The sensational Attack on Titan franchise – the anime and manga – are edging towards its climax.
But of course, the manga has moved ahead of the anime, in terms of content, enticing anime fans to pick up the medium itself whilst others wonder if the AOT manga really is better than the anime.
I’d like to say, as both a manga reader and an avid fan of the anime, Hajime Isayama and the animation studio (WIT Studio formerly) polished the series and made it shine in the aspects that they had greater control over.
Be it in the manga format or in an audio-visual format, the team behind its creation have left a chilling masterpiece in their wake.
I wouldn’t be surprised if both the mediums are heavily lauded for their brilliance. So, here, I’ll take some time discussing the strengths and the memorable scenes that shined in both the mediums.
1. Short Answer
The anime excels in providing stunning visuals, a beautiful music score and excellent voice acting to accompany its storytelling.
Certain scenes of the anime have a greater emotional impact than in the manga.
However, the manga trumps over the anime in terms of storytelling, dialogues, foreshadowing and character building. Both provide a different experience and give value to different aspects of the story.
2. The 5 Scenes That Worked Better In The Anime!
I. The Female Titan Reveal
For many, the reveal of the Female Titan’s identity was a shocker and for others, it was plain obvious. “They look the same!” is what they cried.
However, none of them could deny the brilliance of how Isayama handles the reveal. The episode opens with Annie Leonhart strongly alluding to her true identity as the Female Titan.
Isayama does not go for a ‘dramatic reveal’ here – both the audience and the characters – by then, are already aware of Annie’s identity. The significance of the reveal lies in the emotional impact it has on the rest of the characters.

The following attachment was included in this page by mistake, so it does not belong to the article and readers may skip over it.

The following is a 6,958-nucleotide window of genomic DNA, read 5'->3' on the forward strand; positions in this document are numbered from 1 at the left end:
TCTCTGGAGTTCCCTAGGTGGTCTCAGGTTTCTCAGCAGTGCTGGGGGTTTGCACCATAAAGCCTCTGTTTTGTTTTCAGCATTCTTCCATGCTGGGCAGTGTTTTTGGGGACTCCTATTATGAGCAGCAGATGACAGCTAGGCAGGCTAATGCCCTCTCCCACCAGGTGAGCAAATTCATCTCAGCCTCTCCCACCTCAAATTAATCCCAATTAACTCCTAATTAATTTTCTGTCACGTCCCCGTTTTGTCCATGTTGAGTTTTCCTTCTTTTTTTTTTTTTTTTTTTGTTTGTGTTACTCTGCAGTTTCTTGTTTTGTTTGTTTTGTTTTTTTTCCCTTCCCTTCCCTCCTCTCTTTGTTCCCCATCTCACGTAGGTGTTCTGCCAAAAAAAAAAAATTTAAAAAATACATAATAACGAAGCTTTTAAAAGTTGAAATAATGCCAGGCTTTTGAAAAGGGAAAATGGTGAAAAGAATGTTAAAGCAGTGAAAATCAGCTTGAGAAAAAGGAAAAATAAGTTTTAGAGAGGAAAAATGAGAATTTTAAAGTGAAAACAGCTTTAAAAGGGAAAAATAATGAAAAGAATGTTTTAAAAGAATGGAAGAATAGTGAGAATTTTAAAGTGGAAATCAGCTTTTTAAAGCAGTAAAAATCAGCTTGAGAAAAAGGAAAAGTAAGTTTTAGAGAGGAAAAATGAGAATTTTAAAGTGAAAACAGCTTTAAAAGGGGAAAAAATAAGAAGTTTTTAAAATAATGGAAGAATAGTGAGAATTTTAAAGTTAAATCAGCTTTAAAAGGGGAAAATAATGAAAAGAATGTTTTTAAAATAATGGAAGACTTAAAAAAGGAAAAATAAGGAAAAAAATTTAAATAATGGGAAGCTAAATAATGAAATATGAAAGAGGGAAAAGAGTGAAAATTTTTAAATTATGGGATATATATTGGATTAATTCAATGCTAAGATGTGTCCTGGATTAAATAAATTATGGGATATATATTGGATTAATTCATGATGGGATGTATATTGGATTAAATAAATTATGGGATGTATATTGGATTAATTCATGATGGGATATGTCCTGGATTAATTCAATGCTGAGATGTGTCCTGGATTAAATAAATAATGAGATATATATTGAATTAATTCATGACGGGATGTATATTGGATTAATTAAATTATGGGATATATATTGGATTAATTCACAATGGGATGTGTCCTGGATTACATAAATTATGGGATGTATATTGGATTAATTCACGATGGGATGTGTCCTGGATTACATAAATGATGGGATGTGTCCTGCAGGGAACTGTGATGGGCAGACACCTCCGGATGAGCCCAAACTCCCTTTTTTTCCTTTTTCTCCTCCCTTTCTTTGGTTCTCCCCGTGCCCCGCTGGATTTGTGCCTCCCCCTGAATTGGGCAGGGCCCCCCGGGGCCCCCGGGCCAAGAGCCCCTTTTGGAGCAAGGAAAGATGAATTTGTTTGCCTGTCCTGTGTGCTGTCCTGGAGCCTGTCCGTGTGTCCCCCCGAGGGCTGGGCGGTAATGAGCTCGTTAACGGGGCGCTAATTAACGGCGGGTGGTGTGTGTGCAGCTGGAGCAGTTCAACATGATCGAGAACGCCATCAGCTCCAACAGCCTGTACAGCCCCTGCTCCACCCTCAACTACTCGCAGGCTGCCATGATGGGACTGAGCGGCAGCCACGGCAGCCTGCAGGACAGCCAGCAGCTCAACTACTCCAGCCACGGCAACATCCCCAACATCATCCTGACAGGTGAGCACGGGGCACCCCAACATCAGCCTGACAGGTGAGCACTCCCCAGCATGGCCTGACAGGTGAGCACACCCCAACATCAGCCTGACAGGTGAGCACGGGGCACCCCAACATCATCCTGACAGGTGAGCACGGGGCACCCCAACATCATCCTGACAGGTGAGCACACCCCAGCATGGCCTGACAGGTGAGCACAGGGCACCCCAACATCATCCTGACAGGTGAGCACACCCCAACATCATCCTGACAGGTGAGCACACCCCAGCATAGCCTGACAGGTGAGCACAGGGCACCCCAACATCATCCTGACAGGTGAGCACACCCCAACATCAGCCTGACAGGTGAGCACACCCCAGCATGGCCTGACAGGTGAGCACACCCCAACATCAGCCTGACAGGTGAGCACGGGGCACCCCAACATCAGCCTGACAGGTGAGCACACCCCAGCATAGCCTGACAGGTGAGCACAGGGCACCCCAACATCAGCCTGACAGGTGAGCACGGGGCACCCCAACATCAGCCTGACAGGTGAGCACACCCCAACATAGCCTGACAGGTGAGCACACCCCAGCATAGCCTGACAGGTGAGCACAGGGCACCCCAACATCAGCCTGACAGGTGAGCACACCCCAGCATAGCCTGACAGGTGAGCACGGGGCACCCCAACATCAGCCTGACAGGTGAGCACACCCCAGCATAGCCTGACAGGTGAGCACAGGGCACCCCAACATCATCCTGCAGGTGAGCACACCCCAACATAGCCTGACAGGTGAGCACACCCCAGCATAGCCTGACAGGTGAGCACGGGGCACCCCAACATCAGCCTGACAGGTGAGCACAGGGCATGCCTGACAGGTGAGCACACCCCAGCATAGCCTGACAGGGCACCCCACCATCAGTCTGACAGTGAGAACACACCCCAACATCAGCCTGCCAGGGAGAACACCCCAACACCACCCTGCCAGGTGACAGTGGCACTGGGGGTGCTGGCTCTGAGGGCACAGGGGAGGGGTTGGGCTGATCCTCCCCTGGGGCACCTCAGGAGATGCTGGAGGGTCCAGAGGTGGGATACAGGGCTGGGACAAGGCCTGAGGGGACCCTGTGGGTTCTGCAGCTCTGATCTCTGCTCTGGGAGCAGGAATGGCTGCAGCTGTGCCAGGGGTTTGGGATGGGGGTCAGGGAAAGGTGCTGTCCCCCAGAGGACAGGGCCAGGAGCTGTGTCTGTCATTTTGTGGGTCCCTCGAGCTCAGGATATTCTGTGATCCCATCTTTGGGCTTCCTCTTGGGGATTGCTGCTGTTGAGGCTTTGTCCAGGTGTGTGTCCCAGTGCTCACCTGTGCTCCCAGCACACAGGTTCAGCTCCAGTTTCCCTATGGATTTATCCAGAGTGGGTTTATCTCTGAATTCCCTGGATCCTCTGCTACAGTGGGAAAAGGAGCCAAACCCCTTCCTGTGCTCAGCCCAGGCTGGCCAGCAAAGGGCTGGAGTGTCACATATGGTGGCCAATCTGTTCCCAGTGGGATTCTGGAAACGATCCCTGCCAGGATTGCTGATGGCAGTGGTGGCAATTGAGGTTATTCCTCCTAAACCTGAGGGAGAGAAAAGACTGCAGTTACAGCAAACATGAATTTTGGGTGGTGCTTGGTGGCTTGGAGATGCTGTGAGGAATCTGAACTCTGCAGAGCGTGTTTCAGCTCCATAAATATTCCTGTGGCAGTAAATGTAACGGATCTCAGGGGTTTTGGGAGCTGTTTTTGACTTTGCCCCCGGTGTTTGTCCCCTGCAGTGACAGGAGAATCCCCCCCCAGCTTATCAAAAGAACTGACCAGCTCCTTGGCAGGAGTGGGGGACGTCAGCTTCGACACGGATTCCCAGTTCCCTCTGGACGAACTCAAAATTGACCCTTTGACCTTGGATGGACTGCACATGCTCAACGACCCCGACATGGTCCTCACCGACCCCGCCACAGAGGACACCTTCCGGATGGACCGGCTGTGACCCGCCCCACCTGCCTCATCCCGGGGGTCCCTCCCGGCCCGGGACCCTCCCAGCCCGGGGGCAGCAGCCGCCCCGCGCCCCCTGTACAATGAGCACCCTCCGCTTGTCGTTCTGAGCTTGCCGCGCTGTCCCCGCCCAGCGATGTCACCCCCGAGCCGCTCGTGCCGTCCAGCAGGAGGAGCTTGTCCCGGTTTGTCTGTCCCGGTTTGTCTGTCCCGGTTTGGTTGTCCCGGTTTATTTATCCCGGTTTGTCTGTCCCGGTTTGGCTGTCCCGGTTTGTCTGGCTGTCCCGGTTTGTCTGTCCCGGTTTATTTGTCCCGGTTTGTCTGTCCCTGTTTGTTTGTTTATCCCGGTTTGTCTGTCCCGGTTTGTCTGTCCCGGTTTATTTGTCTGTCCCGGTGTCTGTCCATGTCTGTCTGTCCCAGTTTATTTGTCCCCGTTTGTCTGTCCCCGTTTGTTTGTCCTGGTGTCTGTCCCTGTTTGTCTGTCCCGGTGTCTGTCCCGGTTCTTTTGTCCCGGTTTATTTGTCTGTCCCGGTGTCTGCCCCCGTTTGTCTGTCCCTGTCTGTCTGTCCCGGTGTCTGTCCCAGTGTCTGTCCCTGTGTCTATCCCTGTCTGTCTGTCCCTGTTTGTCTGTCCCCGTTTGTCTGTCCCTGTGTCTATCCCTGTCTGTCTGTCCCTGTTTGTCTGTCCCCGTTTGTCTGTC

Betrayal is a bitter seed that doesn’t digest itself ever so completely and we see Eren and the 104th cadet corps struggle with the reveal.
The anime, however, does portray their emotions and hesitation more eloquently than the manga. It heavily foreshadows Annie’s identity as a drum roll to the reaction of the characters as they’re forced to fight their friend.
The manga was a bit subtle in its approach lacking in the impact that the anime has. Fun fact, Annie’s creepy laugh was cut out from the manga but it definitely sets the eerie scene in the anime.
II. Reiner And Berthold’s Internal Conflict And Reveal
Reiner and Bertholdt’s reveal should definitely make it into the Top 10 Anime Betrayals un-ironically.
Much like Annie’s reveal, the nature of it is pretty anticlimactic but Isayama manages to make that anticlimactic reveal one of the most shocking and unexpected one ever.
What makes the reveal even more poignant and heartbreaking is what the anime excels at. Hiroyuki Sawano’s You See Big Girl plays during Reiner’s monologue and the flashbacks of their time together as the 104th Cadet Corps – one can’t help but mourn the loss of a friendship tainted by betrayal.
But most importantly, it is Eren Yeager’s voice actor Yuki Kaji that nails the scene.
As Eren reminisces the times with Reiner and Bertholdt, he sheds a few tears and tenderly calls out their name – but in an instant, Eren is overcome by the pain and anger shouting, “You damn traitors!”. Yuki Kaji’s voice range in just that mere sentence is jaw-dropping. Kudos to that man.
Reiner and Bertholdt’s internal conflict is revealed in Reiner’s monologue initially. But the anime expands on that internal conflict when we see Reiner’s split personality disorder beginning to take shape especially during the scene of Marco’s death.